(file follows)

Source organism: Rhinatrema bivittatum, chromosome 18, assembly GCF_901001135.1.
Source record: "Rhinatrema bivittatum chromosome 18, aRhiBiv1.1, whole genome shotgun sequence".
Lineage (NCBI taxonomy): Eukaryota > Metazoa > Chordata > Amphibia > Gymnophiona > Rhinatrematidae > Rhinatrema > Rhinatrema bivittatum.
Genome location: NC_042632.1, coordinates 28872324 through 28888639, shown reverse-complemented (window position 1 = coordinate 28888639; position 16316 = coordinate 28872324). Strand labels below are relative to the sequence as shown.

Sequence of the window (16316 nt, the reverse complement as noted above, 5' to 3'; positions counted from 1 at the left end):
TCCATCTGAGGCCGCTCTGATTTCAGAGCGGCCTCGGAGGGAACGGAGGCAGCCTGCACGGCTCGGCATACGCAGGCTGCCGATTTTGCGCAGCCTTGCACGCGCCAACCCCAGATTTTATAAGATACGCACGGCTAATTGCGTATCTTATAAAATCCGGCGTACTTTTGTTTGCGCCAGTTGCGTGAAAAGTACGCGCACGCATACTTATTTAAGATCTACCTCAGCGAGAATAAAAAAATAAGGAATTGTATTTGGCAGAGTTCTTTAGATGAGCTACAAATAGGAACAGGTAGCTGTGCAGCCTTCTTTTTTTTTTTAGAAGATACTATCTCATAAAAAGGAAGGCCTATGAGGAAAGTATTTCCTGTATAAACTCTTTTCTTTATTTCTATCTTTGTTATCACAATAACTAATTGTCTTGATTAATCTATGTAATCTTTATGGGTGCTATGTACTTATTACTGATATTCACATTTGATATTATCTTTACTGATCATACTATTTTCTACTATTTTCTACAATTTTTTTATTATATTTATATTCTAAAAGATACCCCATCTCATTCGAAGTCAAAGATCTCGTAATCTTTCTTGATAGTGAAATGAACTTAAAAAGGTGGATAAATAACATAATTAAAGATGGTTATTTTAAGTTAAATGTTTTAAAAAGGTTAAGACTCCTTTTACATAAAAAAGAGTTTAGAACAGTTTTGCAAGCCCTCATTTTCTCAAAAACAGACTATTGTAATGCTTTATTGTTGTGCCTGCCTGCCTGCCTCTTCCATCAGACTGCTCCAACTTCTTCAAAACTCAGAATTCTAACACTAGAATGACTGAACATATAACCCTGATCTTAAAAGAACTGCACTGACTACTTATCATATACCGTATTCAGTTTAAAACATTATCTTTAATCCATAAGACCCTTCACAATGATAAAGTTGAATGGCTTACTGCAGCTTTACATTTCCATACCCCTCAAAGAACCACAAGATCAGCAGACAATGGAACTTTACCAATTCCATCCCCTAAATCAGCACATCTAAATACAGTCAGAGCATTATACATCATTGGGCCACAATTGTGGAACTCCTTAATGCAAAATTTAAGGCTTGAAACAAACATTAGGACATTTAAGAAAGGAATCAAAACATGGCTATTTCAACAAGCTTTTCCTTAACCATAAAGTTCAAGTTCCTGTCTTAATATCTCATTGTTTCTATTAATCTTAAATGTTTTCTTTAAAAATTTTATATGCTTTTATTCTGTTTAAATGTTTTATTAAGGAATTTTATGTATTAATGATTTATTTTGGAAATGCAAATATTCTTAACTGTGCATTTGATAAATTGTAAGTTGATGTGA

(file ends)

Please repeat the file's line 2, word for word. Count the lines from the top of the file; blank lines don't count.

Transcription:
Source record: "Rhinatrema bivittatum chromosome 18, aRhiBiv1.1, whole genome shotgun sequence".